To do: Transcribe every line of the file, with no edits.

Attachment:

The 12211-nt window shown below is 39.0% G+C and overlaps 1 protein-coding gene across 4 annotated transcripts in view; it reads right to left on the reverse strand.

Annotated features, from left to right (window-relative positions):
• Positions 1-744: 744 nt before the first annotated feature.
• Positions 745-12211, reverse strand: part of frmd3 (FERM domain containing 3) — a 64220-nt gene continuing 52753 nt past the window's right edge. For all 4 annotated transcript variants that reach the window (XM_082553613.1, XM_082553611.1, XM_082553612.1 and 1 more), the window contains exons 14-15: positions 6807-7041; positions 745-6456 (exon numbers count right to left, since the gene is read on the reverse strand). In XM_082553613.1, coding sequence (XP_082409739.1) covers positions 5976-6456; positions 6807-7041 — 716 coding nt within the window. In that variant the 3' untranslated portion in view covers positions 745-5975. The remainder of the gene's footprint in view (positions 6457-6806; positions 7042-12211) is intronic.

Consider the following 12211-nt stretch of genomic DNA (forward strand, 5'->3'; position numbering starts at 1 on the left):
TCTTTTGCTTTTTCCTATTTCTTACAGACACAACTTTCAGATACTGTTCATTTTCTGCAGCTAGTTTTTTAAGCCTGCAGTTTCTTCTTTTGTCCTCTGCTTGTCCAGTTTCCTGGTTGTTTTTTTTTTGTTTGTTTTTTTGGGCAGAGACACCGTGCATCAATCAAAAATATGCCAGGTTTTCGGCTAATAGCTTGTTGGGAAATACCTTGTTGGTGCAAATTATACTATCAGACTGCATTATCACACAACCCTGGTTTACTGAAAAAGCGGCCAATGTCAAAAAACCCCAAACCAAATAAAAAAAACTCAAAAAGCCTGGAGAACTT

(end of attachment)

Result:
The 12211-nt window shown below is 39.0% G+C and overlaps 1 protein-coding gene across 4 annotated transcripts in view; it reads right to left on the reverse strand.

Annotated features, from left to right (window-relative positions):
• Positions 1-744: 744 nt before the first annotated feature.
• Positions 745-12211, reverse strand: part of frmd3 (FERM domain containing 3) — a 64220-nt gene continuing 52753 nt past the window's right edge. For all 4 annotated transcript variants that reach the window (XM_082553613.1, XM_082553611.1, XM_082553612.1 and 1 more), the window contains exons 14-15: positions 6807-7041; positions 745-6456 (exon numbers count right to left, since the gene is read on the reverse strand). In XM_082553613.1, coding sequence (XP_082409739.1) covers positions 5976-6456; positions 6807-7041 — 716 coding nt within the window. In that variant the 3' untranslated portion in view covers positions 745-5975. The remainder of the gene's footprint in view (positions 6457-6806; positions 7042-12211) is intronic.

Consider the following 12211-nt stretch of genomic DNA (forward strand, 5'->3'; position numbering starts at 1 on the left):
TCTTTTGCTTTTTCCTATTTCTTACAGACACAACTTTCAGATACTGTTCATTTTCTGCAGCTAGTTTTTTAAGCCTGCAGTTTCTTCTTTTGTCCTCTGCTTGTCCAGTTTCCTGGTTGTTTTTTTTTTGTTTGTTTTTTTGGGCAGAGACACCGTGCATCAATCAAAAATATGCCAGGTTTTCGGCTAATAGCTTGTTGGGAAATACCTTGTTGGTGCAAATTATACTATCAGACTGCATTATCACACAACCCTGGTTTACTGAAAAAGCGGCCAATGTCAAAAAACCCCAAACCAAATAAAAAAAACTCAAAAAGCCTGGAGAACTT